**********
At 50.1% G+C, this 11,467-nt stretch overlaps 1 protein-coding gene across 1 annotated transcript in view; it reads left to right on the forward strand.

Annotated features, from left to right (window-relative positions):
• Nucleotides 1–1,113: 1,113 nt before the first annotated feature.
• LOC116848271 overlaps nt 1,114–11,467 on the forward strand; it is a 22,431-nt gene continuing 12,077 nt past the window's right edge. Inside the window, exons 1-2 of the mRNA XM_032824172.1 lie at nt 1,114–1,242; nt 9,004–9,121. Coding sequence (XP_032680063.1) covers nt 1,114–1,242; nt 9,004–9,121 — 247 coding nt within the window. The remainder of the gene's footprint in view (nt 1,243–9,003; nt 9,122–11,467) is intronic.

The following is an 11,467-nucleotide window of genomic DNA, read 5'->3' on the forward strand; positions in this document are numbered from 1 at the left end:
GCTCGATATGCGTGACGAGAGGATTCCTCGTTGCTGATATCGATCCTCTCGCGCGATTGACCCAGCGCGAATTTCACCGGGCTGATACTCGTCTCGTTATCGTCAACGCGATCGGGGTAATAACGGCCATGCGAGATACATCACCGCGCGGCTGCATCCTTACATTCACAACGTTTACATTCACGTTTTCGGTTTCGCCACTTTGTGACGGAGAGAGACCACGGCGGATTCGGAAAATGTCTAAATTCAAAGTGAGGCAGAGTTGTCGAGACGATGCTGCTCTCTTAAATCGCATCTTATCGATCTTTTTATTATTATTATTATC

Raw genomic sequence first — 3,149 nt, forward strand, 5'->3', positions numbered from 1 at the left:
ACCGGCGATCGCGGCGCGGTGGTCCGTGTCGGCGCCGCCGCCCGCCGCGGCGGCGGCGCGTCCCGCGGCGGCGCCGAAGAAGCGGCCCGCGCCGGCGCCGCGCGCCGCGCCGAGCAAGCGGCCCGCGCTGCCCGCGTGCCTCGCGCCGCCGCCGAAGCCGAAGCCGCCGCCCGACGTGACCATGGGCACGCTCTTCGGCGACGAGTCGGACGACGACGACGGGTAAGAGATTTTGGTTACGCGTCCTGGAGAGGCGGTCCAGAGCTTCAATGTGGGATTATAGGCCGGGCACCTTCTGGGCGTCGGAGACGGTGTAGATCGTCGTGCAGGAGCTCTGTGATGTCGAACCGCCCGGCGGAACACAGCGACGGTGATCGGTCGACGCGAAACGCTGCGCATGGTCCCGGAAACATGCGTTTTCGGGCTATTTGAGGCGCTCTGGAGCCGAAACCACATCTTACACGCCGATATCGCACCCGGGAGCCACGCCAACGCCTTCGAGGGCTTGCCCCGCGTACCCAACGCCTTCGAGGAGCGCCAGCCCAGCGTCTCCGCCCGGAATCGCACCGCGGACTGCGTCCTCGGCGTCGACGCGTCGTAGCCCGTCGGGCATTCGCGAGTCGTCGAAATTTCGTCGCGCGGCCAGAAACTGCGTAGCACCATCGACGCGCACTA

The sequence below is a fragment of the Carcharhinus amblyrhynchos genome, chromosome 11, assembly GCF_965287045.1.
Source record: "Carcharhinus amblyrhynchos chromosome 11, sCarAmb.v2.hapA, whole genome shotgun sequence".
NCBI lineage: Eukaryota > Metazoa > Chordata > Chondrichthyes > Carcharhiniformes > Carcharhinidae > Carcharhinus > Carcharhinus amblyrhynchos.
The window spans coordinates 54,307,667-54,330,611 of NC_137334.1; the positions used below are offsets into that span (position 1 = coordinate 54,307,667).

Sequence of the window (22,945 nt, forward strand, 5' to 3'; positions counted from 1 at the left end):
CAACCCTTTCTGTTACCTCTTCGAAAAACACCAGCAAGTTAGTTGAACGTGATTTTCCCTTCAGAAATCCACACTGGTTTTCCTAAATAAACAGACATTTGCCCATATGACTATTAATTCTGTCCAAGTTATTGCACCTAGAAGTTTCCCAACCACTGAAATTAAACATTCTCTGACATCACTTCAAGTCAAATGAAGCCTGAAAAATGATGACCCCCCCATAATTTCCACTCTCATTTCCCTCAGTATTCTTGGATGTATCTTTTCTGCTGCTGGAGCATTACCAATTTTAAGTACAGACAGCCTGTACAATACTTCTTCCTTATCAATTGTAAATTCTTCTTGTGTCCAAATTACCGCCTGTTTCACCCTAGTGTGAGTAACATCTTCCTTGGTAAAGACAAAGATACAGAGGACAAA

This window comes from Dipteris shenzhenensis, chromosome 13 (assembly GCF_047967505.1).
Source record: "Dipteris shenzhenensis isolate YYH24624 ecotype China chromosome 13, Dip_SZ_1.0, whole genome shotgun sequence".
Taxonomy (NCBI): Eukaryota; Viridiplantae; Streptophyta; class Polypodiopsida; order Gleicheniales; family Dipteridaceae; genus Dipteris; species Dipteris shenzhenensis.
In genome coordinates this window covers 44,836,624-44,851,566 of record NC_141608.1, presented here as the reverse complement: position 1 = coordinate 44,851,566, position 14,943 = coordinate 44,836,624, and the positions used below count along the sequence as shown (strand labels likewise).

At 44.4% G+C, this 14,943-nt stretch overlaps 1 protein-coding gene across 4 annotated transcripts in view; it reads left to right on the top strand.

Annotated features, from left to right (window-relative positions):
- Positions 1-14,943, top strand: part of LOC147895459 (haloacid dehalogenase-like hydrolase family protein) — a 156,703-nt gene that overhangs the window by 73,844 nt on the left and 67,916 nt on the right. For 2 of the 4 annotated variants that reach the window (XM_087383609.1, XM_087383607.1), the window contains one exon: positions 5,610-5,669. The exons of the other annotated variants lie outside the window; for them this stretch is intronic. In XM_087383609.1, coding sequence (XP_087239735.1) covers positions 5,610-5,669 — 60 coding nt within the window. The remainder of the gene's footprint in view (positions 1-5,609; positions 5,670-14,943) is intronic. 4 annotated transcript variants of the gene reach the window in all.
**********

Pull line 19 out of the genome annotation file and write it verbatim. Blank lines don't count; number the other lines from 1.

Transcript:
At 44.4% G+C, this 14,943-nt stretch overlaps 1 protein-coding gene across 4 annotated transcripts in view; it reads left to right on the top strand.